Today’s bondage may not be physical, but it is even more insidious. Children are being deprived of basic literacy both in our schools and in the home.

In educational policy, we are being drawn into the trap of privatization by “school of choice” marketing. This marketing is not for our benefit. Listen closely when a Governor says he is taking over academic control of your school, but he is not accountable for a quality education! A Governor that would rather spend $35,000 to imprison an illiterate juvenile, than $10,000 to teach a child, has another agenda. Governor Snyder has been deaf to our cries, and out of touch with the components of good Governance. Literacy is all the more difficult to achieve when the average charter school teacher has only one year of experience.

There are four steps to this immoral and unethical scheme to profit from the destabilization of our neighborhoods:

  1. Defunding neighborhood schools so they lack books, staff, and proper maintenance
  2. Labeling public schools which lack critical resources as “failing” to drive students away
  3. Closing the schools lacking critical resources
  4. Privatizing by giving away publicly funded community assets to for-profit charters

There was a time that brothers and sisters went to the same school, knew the same teachers, and were proud to root for the home team at high school football games. The viability of every neighborhood and its cultural institutions is important to literacy. When neighborhoods have safe, clean schools, people desire to put down roots and property values rise.

Conversely, destroying our neighborhood institutions creates crime and instability. It has been shown that closing schools and making children cross into unknown territories increased gang activity and gang membership in Detroit. Poor areas are easy victims because more families are renters, and these families have fewer connections to the neighborhood. Therefore, children who attend charters may have an even more difficult time forming stable positive relationships.

Yet, the opportunity to send our child to a charter school across town with a fancier name is so tempting; we may forget momentarily the impact on our property values when our neighborhood school is boarded up. Let’s remember, we are in this together. Destabilizing neighborhood institutions to benefit a business is counter-intuitive to government efficiency, transparency, and accountability. It also creates segregation by dividing children into two classes:

  • Children who will be accepted at a charter and have transportation
  • Children who are not accepted at a charter and do not have transportation
Around the country, brown and black communities are being pushed off the precipice into privatization. Have you noticed that when the public accountability of an elected board is removed, we have the Charles Pughs, and Eddie Longs, eager to step right up to “mentor” a fresh crop of fatherless victims?
There are many examples I won’t name, but you have heard about them, too. If we want literacy, we have a moral responsibility to shore up deficiencies that exist in our neighborhood schools and empower teachers and parents with the resources they need.
In our homes, we must reinforce the importance of reading. Some families have every game system and shoes with three-figure price tags. These same homes may not have a book. This is the Slavery of Consumerism which keeps us in a financial bondage our children may never escape from.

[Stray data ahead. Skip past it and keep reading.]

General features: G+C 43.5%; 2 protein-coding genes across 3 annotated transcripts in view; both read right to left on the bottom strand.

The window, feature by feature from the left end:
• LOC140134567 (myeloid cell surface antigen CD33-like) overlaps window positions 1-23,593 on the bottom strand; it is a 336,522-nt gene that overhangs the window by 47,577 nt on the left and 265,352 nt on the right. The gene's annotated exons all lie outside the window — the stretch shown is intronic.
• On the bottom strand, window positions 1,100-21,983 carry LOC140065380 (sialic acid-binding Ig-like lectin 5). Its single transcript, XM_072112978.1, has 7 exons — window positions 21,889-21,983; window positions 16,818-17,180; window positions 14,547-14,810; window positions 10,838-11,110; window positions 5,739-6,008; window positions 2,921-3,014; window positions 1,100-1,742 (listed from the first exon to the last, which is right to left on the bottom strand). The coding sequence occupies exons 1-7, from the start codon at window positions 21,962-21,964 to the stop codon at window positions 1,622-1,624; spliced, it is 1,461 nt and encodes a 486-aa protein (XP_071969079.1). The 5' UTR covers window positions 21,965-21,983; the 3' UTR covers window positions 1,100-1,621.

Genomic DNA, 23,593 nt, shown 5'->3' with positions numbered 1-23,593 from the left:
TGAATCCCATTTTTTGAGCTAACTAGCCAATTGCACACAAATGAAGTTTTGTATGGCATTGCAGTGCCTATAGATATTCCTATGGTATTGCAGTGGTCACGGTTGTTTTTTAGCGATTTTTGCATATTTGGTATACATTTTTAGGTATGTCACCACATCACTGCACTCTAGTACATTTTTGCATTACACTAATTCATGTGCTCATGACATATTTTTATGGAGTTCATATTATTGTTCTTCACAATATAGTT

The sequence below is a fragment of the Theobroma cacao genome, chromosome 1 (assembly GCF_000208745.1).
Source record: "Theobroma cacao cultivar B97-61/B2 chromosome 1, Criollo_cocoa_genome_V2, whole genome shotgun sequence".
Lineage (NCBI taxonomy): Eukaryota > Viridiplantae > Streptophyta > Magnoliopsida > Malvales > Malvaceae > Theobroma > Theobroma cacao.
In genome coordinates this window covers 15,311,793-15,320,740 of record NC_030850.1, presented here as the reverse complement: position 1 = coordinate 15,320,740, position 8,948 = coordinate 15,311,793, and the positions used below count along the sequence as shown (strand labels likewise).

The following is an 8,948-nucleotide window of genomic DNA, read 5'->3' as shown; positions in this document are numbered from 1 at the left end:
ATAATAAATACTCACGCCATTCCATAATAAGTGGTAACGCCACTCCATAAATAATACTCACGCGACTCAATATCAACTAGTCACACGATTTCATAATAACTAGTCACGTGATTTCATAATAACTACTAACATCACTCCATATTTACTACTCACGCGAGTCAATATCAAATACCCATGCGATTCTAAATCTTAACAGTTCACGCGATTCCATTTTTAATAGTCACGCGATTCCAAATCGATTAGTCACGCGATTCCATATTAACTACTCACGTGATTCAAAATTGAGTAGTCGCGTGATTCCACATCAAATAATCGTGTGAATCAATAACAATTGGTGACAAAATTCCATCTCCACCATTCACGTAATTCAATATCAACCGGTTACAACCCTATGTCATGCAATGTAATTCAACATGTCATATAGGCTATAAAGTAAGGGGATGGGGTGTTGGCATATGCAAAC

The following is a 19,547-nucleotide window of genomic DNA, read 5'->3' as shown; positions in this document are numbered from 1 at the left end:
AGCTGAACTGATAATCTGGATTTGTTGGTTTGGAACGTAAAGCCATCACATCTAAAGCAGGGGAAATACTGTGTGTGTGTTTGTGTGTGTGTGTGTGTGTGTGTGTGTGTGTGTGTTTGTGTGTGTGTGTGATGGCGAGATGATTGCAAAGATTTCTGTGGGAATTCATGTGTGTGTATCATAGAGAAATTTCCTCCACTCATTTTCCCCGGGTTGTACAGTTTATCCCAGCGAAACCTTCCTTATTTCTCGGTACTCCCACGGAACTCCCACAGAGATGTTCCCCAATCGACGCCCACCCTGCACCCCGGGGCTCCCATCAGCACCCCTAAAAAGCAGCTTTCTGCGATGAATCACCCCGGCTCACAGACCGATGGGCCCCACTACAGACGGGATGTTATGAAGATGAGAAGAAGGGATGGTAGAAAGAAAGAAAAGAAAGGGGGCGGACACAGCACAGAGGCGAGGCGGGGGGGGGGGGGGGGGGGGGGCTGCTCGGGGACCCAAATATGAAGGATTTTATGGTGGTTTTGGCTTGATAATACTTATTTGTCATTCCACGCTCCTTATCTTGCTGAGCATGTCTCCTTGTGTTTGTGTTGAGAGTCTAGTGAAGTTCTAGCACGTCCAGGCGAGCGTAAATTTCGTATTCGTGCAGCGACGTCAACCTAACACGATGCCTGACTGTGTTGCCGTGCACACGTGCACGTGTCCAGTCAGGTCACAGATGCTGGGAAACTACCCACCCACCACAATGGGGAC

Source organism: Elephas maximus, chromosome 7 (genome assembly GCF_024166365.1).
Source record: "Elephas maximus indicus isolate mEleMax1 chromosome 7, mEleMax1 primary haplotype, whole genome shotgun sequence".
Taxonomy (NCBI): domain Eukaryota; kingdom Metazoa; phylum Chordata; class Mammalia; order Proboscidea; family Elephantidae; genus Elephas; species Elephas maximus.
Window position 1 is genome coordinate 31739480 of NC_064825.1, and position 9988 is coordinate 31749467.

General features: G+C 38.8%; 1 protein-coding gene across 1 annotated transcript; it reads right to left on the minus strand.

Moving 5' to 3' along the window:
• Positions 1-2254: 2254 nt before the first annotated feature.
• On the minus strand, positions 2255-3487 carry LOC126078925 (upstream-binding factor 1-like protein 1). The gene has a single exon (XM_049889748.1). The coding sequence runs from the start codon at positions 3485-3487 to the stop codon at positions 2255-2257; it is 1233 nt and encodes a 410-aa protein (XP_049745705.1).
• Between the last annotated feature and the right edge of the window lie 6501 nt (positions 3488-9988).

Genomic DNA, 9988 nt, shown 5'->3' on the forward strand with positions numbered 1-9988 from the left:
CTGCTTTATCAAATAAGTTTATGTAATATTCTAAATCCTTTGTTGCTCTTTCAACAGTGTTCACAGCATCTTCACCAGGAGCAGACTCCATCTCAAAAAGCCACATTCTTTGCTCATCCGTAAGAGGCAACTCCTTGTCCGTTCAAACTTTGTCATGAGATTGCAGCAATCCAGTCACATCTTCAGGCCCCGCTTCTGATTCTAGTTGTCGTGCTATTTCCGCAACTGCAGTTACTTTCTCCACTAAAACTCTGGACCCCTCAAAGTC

There are still lessons to be learned from Oliver Twist, and I Know Why the Mockingbird Sings. Books can teach us about faraway places. Books can show a child that his or her self-worth cannot be determined by things. When we hunger for things, we can never have enough things. Things are secondary to character and community pride. Things are secondary to dreams.
At home, we must reinforce education’s role in opportunity. We cannot allow the television and gaming systems to be the educational tools in our home. Whatever neighborhood we live in, we as parents must expose our children to reading at an early age.
Reading is power. We must find creative ways to make learning fun. We break the stranglehold of illiteracy by having strong community-based schools and homes that stress reading skills early. We must praise education and make it paramount to the children’s future.
We can fix this. We must properly fund public K-12 education. We cannot abandon our neighborhood schools. We must stop blaming educators and empower them. We must not allow education of our children to be driven by economic standing. We must not abandon our special needs students. Some charter schools have done excellent work, but destabilization of our public institutions for school privatization is not the answer.
We must increase educational spending, and use our resources more effectively. We must move money from the incarceration process to the educational process. We have to provide our children with the tools to become doctors, lawyers, teachers, and public servants and productive contributors to our community.
After nearly 17 years of school choice, it is estimated that Michigan is 40th of 50 states in child literacy. With this in mind, we can no longer allow one family in West Michigan to decide the fate of every child via political contributions.
If we want to throw off the choke hold of illiteracy, we must do our duty as citizens. Many died for our right to vote. Staying home on Election Day has laid the red carpet for politicians beholden to corporations which turn our children into commodities for sale like corn or wheat.
We must care about the policy being written for our community and make our voices heard. We must groom leaders with moral character. We must get in the voting line and we must pull the lever for people who value funding quality education in every Michigan neighborhood. We must open a book, and read to our kids. Literacy is fundamental.